Poaching…The Forgotten Cooking Method

by Jeff Berkowitz on July 9, 2010 · 2 comments

in salmon

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Once upon a time there was a great cooking method that was acclaimed far and wide for its ability to healthfully cook food rendering it moist, tender and delectable and… then everyone forgot about it. That method would be poaching. It requires a pot of flavored water and a protein like chicken or salmon to put into it and simmer it for a surprisingly short period of time and…that is about it.

One might wonder…what exactly is poaching? and what  is this simmering you speak of? I know only boil… Right, poaching and simmering are like weak boiling. You can recognize boiling by large bubbles evolving from the bottom of a pot of water and briskly breaking on the surface causing great waves of turbulence in the pot. This is the correct way to cook pasta and that is about it. Most other foods that get cooked in water or water based sauce need to simmer which is much more gentle. Simmering is achieved at about 185°F – 200°F ( at sea level). At this temperature, the water moves visibly but the bubbles barely appear and the convection of the water is very gentle. I used to cater a St. Patrick’s Day celebration in the old days and people would always rave about the corned beef announcing that they could not cook a brisket to save their lives. I would ask how they cooked it and they would always say they boiled it. The secret is to turn the heat down just a bit and simmer the beef until it is tender. The corned beef slices easily and is very tender but holds together so that it slices beautifully without shredding.

Enough talk of beef, I came to talk about something that is great served cold over a refreshingly crisp salad. My first choice is salmon, but trout works well and so does chicken for those of you that don’t care for either of the fish choices. Naturally, many other items from the sea work well too: shrimp, scallops, lobster, bass, squid, halibut or any fish that will hold together in the water will work. Many people make the mistake of boiling these items which usually produces an overcooked flesh that has lost much of its flavor and precious omega-3 fatty acids. I suppose the reason is that boiling is easy, it requires only that you turn the burner on full and let ‘er rip. It is true, simmering and poaching require more attention and finesse, but the results are worth it.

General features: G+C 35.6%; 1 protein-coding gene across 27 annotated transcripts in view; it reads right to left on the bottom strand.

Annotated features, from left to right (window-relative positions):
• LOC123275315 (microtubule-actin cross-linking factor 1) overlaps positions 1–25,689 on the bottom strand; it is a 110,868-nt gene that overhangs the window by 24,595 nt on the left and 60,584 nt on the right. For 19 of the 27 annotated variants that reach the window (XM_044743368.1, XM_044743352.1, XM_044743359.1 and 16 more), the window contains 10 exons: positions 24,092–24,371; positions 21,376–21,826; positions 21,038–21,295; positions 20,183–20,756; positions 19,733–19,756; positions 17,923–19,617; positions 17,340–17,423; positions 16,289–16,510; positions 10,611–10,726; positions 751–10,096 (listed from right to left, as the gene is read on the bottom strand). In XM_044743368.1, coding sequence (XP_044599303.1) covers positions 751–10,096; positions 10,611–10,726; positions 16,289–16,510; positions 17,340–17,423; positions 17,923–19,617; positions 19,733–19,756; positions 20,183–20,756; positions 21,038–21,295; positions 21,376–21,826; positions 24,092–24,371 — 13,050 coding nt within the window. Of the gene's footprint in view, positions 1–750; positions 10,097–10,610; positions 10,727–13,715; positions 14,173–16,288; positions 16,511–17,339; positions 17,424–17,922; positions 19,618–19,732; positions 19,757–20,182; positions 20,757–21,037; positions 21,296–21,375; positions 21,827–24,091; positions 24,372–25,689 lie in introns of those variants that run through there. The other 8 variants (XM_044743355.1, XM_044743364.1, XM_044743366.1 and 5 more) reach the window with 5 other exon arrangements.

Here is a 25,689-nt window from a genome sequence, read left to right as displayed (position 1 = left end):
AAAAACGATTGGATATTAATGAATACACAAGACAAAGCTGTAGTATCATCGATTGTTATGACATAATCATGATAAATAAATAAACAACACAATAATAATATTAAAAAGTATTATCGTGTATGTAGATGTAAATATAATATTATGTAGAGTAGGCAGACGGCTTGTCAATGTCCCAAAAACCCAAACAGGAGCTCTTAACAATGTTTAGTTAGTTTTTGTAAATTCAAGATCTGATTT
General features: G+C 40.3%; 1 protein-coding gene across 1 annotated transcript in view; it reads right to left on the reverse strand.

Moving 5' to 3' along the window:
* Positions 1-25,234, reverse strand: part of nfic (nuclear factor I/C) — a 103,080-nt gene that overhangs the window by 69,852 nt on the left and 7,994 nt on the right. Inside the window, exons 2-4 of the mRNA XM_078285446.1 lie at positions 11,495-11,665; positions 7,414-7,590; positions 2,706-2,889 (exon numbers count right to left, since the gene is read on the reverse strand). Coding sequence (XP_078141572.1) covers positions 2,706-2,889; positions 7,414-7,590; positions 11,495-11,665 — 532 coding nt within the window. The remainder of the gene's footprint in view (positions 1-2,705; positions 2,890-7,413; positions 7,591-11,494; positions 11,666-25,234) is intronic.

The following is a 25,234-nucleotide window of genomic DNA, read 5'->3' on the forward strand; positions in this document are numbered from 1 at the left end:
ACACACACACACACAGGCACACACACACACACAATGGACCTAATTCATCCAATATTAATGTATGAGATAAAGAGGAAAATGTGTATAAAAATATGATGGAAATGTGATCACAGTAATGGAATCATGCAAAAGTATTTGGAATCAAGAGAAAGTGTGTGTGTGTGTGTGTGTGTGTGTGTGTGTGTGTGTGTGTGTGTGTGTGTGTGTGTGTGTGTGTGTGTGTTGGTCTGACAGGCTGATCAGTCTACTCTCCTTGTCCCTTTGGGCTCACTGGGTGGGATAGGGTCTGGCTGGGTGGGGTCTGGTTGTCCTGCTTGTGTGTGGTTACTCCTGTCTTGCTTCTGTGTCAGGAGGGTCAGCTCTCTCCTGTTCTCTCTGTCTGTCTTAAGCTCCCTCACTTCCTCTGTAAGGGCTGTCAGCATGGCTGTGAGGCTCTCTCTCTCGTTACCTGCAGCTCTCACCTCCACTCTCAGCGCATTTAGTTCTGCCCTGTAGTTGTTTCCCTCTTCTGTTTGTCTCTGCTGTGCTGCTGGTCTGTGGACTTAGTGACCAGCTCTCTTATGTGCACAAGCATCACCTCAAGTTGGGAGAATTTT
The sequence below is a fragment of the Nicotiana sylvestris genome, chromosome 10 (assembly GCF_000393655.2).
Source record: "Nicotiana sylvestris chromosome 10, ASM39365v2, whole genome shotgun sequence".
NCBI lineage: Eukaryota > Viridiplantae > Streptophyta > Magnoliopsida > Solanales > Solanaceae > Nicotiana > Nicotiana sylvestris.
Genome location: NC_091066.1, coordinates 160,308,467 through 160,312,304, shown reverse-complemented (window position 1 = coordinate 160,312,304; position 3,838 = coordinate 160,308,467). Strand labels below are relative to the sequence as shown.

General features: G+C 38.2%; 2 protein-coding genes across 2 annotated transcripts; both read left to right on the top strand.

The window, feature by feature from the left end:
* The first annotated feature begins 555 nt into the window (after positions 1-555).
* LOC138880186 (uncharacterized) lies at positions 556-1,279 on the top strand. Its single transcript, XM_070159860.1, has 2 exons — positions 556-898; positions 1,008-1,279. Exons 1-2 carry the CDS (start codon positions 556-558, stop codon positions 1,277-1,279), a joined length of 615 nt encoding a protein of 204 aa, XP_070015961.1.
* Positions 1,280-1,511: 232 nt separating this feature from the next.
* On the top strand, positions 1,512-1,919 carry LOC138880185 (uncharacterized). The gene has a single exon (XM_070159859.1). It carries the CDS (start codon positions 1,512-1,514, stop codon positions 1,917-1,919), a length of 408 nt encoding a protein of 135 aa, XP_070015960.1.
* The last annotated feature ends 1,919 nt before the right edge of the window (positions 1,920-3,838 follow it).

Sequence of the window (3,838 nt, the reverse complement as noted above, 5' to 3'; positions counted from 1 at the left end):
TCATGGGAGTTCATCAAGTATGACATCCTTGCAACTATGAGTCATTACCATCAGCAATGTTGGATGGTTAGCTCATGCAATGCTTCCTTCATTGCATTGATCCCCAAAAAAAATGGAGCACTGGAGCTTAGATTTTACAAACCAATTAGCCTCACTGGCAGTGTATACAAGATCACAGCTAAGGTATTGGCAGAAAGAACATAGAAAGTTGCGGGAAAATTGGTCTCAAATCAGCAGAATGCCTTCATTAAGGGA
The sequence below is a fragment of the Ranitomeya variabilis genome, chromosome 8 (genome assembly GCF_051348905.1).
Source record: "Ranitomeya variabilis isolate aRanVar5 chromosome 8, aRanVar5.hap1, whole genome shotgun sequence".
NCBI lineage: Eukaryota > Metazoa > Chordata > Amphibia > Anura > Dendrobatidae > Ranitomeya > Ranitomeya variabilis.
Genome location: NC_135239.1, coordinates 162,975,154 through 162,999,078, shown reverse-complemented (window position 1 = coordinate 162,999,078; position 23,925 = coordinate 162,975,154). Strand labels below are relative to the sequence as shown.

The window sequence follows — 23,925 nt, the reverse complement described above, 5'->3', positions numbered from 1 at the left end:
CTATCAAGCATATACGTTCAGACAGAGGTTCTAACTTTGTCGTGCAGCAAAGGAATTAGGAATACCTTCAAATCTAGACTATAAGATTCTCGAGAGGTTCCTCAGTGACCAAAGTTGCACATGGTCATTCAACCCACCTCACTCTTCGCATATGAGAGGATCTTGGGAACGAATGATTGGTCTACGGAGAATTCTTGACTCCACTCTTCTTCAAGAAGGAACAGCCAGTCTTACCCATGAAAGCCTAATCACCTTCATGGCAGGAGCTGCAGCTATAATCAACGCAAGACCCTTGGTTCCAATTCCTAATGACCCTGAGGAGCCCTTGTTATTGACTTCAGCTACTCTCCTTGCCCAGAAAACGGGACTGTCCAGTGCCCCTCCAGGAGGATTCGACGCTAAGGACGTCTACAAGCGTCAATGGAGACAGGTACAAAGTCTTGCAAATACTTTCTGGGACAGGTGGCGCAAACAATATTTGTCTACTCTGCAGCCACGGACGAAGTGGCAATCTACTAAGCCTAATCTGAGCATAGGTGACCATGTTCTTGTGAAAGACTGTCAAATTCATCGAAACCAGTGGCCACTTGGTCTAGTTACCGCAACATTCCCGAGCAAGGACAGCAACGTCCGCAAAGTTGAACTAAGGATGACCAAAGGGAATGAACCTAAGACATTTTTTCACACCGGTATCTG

First make a “court bouillon” which is nothing more than a flavorful poaching liquid.

The recipe is simple:

  • ½ cup of dry white wine (like chardonnay)
  • ½ cup good vinegar (I often use cider vinegar for its interesting flavor)
  • 1 rib of celery roughly chopped
  • 1 onion quartered
  • 1 carrot, thinly sliced
  • 2 cloves
  • 1 bay leaf
  • 10 black pepper corns
  • 1 Tbsp of Sea Salt
  • 1 clove of garlic
  • 6 cups of water

Assemble all of these ingredients in a pot big enough to hold all of these ingredients and the fish. Bring them to a boil and reduce the heat to barely simmering.

At this point the court bouillon is ready for the addition of the fish. I like to portion the fish into nice fillets, but steaks work well. If you have a salmon poacher you could poach the whole fish which will take a lot longer to cook, but will make a spectacular presentation at the table. I suggest you taste the court bouillon and adjust the seasoning if you think it needs more. It should have a distinct aromatic flavor but not be overpowering, add water if it is too strong.

Add the fish and simmer for about 7 minutes in the case of salmon fillets that are an inch or less in thickness. There is a rule of thumb that says you need to poach an  item 10 minutes for every inch of thickness. Slightly undercooked fish is not a problem, but in the case of chicken it is advisable to check the thickest piece with a thermometer. Chicken is done when it reaches 165°F. Chill the item in the refrigerator for 2 hours or until ready to serve. This allows all of the proteins to gel nicely producing a rich, moist texture  and delicate but distinctive flavor.

I served the salmon with a cucumber dill yogurt sauce:

  • 1 cup of Greek style yogurt
  • ½ cup English cucumber, diced
  • ¼ cup diced onion
  • 1 small clove of garlic, mashed
  • juice of 1/2 lemon (2 Tbsp more or less, to taste)
  • ½ tsp good salt
  • ¼ tsp freshly ground black pepper
  • 1 Tbsp fresh chopped dill

Mix all ingredients thoroughly. This can be made 1 day ahead.

I like to poach the chicken or fish in the morning when the kitchen is still cool. When dinner time arrives it is a simple matter to throw a salad together and serve this perfect summer dish. Enjoy!

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{ 2 comments… read them below or add one }

1 azelia August 1, 2010 at 5:54 am

don’t you find that a lot of people have difficulties in telling the difference between Boil and Simmering? And you can see why, as one method is just an extension of the other. Simmer/poach is a great way to learn to cook something.

I learned a great way to poaching salmon fillets for a salad, from a well respect chef book many years ago, putting the fillet in the water once the water comes to the boil, letting the water come back to the boil and turn off the heat, letting the residual heat cook the remainder of the fish. This gives you salmon that is slightly pink in the middle which is the way we now have been drummed into our heads here to cook salmon to maintain it very moist.
.-= azelia´s last blog ..Doughnut Peaches- Donut Peaches- UFO Peaches =-.

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2 Jeff Berkowitz August 3, 2010 at 10:32 am

I agree completely…I use the hot water method for hard boiled eggs and red skin potatoes for potato salad. It is great for not overcooking your delicate items.

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